Geraldine Ferraro, the first female vice presidential candidate in U.S. history, was remembered as a defender of human rights and a friend of Israel.
Ferraro died Saturday at Massachusetts General Hospital of complications from multiple myeloma, a blood cancer. She was 75.
She was Walter Mondale’s vice presidential running mate in 1984 on the Democratic Party ticket, losing to popular incumbent Ronald Reagan and his running mate George Bush in the general election.
“One of America’s leading advocates for human rights and freedom, Geraldine Ferraro also was a steadfast friend of the State of Israel and Jewish people,” said American Jewish Committee Executive Director David Harris. “Her efforts to fight global anti-Semitism within the United Nations were especially noteworthy and laudable.”
Ferraro served as U.S. ambassador to the U.N. Human Rights Commission in Geneva from 1993 to 1996. During her tenure, the commission for the first time cited anti-Semitism as a human rights violation.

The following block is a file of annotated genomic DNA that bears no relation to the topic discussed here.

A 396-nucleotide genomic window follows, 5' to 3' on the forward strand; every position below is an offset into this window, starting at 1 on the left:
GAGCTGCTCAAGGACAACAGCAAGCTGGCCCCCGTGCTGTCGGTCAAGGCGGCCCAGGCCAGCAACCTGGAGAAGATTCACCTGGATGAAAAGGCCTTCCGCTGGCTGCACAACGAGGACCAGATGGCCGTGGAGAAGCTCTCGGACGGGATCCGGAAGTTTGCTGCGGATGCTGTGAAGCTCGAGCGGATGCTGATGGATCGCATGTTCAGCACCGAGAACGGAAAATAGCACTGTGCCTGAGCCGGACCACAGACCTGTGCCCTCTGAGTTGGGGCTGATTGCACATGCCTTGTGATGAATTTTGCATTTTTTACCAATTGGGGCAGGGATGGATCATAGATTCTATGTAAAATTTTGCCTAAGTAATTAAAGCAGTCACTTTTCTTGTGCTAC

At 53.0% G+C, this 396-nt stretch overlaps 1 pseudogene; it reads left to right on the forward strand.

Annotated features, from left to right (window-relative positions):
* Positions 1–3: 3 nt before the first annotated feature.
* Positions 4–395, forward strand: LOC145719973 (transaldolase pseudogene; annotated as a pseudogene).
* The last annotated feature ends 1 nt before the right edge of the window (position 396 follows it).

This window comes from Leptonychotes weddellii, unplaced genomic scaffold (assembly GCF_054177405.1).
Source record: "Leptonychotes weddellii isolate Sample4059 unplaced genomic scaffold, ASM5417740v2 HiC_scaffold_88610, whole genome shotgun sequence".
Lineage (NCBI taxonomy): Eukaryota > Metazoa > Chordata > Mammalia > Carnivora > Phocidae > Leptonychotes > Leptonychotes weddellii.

When the commission later discussed reforming its agenda structure, Ferraro objected to reform as long as Israel was singled out as the only country in the world addressed under a separate agenda item.
Ferraro was a Democratic congresswoman from the Queens borough of New York who served three terms in the House of Representatives from 1979 to 1984.
“Gerry Ferraro was one of a kind—tough, brilliant, and never afraid to speak her mind or stand up for what she believed in—a New York icon and a true American original,” U.S. Secretary of State Hillary Rodham Clinton said in a statement.
“Today we mourn the passing of a great American success story,” said Rep. Anthony Weiner (D-N.Y.), who now represents the Queens and Brooklyn communities represented by Ferraro.